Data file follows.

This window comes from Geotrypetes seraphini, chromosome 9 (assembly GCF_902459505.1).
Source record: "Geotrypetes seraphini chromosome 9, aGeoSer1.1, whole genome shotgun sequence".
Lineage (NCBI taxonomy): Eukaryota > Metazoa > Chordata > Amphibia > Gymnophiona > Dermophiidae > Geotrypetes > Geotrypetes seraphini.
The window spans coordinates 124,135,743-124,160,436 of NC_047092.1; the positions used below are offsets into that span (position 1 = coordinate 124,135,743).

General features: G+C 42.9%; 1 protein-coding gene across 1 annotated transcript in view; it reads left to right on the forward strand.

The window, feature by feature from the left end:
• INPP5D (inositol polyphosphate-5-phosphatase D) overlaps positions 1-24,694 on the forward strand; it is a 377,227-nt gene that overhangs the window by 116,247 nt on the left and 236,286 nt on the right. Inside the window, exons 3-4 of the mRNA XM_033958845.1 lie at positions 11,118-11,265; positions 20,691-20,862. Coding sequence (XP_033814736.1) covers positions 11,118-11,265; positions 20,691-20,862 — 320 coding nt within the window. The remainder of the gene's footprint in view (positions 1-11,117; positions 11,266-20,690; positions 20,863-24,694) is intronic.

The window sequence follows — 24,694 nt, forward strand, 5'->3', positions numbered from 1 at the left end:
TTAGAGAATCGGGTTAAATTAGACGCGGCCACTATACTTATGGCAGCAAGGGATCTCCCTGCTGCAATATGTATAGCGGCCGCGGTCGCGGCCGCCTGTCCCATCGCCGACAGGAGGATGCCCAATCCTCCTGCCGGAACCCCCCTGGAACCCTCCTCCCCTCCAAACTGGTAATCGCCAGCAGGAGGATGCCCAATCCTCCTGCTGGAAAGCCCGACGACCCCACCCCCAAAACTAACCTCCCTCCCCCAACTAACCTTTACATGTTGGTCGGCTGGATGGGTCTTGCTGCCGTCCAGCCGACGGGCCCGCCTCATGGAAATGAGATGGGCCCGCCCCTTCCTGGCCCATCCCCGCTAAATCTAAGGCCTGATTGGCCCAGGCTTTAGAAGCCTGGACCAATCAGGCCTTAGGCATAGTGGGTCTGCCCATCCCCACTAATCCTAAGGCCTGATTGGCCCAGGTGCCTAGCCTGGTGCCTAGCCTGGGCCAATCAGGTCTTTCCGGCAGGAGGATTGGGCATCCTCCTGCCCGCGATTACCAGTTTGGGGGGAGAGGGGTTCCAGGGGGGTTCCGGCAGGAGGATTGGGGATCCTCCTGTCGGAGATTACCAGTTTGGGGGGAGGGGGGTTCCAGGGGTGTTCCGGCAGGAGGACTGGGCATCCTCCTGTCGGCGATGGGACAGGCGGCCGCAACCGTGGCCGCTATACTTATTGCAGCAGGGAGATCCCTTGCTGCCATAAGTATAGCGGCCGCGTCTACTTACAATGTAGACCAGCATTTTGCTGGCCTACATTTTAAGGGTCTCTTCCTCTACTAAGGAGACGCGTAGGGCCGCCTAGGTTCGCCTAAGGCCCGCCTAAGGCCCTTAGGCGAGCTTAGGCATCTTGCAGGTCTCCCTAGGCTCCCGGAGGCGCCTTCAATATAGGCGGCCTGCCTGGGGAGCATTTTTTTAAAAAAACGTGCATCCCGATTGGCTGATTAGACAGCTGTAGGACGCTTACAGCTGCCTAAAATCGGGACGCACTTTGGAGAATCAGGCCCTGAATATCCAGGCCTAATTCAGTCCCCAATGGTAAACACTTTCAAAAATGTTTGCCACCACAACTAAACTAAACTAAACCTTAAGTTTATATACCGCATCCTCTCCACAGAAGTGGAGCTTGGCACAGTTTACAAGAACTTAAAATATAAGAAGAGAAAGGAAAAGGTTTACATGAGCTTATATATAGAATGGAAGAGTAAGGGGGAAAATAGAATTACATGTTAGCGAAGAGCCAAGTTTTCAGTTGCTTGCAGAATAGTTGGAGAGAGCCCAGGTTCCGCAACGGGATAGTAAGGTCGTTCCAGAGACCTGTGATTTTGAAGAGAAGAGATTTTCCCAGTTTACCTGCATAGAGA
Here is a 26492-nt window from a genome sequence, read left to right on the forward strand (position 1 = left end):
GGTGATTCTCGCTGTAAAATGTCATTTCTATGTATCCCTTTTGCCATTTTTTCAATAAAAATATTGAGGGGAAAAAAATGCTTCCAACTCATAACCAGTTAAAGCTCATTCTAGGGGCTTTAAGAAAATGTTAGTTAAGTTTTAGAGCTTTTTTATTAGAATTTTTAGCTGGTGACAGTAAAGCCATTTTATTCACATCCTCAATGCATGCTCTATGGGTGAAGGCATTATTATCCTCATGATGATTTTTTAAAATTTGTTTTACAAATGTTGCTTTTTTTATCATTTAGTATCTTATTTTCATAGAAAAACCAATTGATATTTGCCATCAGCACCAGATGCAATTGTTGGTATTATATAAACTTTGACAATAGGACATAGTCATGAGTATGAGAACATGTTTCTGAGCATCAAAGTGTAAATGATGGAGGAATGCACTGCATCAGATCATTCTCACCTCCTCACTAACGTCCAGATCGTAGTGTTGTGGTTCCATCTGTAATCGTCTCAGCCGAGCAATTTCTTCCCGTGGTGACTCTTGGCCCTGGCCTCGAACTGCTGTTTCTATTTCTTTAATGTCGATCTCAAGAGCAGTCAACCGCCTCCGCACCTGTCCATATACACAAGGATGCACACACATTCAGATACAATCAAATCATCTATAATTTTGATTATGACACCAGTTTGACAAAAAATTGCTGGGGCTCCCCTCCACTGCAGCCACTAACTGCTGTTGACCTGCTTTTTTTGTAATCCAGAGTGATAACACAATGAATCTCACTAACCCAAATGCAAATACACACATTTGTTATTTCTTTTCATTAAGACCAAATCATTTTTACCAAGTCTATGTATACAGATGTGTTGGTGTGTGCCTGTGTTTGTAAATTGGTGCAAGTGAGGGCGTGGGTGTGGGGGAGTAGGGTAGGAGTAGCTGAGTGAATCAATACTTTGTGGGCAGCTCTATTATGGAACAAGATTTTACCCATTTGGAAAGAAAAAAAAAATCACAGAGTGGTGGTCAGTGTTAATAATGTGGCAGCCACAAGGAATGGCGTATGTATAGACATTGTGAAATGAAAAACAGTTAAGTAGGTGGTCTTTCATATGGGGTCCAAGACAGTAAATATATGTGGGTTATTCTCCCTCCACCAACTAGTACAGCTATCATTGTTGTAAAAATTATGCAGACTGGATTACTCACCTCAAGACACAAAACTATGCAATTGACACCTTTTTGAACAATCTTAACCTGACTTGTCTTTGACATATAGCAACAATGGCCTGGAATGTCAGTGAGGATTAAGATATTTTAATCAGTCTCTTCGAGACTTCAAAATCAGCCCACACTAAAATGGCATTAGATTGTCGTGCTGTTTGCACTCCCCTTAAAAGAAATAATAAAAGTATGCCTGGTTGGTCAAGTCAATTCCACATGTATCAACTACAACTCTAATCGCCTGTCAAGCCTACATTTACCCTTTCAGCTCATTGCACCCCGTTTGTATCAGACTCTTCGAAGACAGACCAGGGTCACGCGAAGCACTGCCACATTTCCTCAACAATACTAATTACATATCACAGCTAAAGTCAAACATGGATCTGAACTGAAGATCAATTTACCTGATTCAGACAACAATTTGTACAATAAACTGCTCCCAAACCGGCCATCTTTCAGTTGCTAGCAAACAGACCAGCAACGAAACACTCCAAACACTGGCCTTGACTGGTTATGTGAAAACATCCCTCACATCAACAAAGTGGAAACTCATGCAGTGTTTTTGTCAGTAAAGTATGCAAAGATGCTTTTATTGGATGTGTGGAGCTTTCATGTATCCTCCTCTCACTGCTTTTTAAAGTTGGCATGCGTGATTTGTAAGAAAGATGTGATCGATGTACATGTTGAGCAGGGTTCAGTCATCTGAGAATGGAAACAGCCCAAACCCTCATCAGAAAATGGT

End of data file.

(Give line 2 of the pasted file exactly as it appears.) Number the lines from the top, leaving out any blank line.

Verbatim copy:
Source record: "Geotrypetes seraphini chromosome 9, aGeoSer1.1, whole genome shotgun sequence".